Lithuanian poet Lina Buividavičiūtė’s prose poem “A Housewife’s Opus Magnum” reveals a holiness discovered in simplicity and domesticity. In repetitive tasks such as scrubbing a floor, the narrator of this work finds something Zen, akin to meditation. This prose poem was translated from Lithuanian into English by Ada Valaitis.
A Housewife's Opus Magnum Well, how naïve you are, what unhappy people, searching for God, yourselves, enlightenment, nirvana, transcendence, nothingness, emptiness, dao, and goodness knows what else – shuttered in vipassana meditations, locked in silent ashrams, musty in churches, temples, weeping in the shade of minarets. Listen to the zen master housewife – I’ve been practicing for thirty years – I hold the rank of floor washer, so no questions for me, none of that: my God, for what, why, how – just a mandala of everyday life blown away by a child or time in a second – and then nothing. A rag again, wet, scouring. Where’s enlightenment, you ask. Where’s ecstasy? Know that sometimes, very rarely, when I roll my stone in the silence, the reward – a meditation of patience – when the rag stops being just a rag-so, and becomes a rag-here, full of diligence, inviting the floor and water to a conversation. The floor and I become one. The face of God appears in the cleaned spot.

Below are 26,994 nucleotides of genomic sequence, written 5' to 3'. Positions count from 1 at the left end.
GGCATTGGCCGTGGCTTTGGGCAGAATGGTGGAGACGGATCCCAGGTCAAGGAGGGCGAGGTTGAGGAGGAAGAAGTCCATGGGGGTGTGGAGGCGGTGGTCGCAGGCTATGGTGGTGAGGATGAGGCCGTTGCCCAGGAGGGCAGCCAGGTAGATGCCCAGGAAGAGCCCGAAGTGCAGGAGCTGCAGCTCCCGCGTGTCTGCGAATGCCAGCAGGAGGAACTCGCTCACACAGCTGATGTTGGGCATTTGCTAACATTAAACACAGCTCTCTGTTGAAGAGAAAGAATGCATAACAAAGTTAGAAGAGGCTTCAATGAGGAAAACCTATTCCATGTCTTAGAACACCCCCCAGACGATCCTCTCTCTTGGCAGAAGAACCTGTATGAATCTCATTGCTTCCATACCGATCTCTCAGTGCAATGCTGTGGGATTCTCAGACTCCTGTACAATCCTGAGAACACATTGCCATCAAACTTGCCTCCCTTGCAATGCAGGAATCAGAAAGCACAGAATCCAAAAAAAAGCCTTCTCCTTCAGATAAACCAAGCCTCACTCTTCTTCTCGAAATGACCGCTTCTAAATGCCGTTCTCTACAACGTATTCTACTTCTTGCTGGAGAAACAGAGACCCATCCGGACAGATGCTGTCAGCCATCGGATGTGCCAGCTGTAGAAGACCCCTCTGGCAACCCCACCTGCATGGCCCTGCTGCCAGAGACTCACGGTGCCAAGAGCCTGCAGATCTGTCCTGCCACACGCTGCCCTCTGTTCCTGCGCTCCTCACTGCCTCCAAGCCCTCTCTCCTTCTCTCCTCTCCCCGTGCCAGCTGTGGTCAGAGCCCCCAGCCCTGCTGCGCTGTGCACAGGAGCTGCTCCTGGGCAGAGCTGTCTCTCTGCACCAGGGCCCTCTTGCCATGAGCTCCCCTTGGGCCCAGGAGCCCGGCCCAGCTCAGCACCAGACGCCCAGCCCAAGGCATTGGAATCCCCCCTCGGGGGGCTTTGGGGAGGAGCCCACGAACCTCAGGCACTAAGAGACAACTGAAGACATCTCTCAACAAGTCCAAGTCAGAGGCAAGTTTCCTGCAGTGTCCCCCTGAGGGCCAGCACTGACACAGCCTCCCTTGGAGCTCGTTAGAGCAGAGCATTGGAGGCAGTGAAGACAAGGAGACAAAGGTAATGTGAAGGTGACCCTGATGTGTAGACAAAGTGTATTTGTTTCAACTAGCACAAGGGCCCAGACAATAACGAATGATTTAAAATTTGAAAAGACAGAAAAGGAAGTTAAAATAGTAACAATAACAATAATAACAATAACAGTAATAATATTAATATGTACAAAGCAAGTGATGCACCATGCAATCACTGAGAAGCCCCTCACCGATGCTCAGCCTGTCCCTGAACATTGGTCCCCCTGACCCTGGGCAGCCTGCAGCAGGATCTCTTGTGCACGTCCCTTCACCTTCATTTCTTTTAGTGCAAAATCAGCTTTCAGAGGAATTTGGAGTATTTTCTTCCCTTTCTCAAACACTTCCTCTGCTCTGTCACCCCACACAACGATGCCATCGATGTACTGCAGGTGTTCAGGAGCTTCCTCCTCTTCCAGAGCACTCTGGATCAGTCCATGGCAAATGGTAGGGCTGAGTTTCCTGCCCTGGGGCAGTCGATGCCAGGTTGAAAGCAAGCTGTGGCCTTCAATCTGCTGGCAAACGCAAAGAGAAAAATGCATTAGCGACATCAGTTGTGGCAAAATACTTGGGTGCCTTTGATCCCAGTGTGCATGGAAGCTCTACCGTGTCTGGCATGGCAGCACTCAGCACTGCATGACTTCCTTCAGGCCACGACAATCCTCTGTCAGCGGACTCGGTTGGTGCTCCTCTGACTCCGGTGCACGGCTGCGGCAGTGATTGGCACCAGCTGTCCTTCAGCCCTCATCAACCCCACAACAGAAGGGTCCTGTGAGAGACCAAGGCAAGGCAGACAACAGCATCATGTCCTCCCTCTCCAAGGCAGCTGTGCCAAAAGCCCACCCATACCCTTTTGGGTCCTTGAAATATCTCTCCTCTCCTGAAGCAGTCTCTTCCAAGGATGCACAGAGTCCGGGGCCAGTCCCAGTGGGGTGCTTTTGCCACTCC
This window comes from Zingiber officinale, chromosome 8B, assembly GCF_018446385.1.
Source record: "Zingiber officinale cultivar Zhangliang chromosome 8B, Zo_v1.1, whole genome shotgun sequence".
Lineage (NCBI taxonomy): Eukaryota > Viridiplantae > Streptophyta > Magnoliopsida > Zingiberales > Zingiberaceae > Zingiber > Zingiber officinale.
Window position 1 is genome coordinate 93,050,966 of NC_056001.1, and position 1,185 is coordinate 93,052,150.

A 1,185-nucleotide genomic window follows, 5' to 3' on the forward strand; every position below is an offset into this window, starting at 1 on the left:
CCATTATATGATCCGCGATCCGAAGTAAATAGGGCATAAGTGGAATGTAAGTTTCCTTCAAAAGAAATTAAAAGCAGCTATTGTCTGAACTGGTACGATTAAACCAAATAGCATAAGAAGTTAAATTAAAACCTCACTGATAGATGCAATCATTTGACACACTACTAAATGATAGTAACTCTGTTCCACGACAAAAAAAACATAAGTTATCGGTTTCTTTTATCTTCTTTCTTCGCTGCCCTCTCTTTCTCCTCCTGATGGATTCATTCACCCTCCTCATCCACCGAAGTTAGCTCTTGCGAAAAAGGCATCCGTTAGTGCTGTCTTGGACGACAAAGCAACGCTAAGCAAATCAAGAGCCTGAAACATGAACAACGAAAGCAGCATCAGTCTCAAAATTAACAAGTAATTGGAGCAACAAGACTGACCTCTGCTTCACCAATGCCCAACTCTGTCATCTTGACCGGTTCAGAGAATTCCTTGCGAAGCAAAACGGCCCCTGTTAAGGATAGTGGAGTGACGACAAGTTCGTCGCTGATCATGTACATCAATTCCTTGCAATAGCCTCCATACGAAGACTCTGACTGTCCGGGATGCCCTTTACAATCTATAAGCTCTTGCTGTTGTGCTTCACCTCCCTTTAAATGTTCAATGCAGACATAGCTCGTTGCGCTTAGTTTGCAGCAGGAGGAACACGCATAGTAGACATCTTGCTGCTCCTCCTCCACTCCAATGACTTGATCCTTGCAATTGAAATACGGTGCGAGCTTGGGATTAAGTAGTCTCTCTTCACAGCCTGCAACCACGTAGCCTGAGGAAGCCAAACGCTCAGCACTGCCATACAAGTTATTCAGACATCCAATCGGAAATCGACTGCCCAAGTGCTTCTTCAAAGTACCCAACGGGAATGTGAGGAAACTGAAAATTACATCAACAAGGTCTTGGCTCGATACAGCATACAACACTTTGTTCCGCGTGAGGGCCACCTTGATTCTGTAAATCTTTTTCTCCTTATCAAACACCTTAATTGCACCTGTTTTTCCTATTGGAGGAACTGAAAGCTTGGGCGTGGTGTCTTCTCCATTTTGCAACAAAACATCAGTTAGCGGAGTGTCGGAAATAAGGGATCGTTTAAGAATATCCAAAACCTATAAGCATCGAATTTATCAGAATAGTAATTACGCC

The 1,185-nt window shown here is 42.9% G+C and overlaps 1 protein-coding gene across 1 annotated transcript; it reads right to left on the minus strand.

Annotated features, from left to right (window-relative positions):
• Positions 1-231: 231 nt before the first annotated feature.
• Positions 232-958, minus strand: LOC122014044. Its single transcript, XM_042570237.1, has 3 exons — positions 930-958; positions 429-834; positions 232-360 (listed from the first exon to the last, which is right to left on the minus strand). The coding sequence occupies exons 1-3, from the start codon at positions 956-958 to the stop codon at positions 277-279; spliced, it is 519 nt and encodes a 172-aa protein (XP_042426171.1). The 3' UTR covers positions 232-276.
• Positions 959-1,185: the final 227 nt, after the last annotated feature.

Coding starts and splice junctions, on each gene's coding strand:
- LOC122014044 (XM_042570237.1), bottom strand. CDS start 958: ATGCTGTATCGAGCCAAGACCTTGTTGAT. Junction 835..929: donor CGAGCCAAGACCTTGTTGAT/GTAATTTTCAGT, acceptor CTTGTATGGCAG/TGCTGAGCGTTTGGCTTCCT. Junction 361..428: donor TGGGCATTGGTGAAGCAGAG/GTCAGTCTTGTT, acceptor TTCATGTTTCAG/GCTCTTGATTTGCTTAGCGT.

Lina Buividavičiūtė was born on May 14, 1986. She is a poet, literary scholar and literary critic. Her poetry is or will be published in Matter, Love This, Rise Up, Masters, Bigger Than Me, Proverse Poetry Prize, New Millennium Writings, Beyond Words contests anthologies in English. Lina’s poetry is published in Versopolis poetry platform. She is author of two poetry books in Lithuanian language.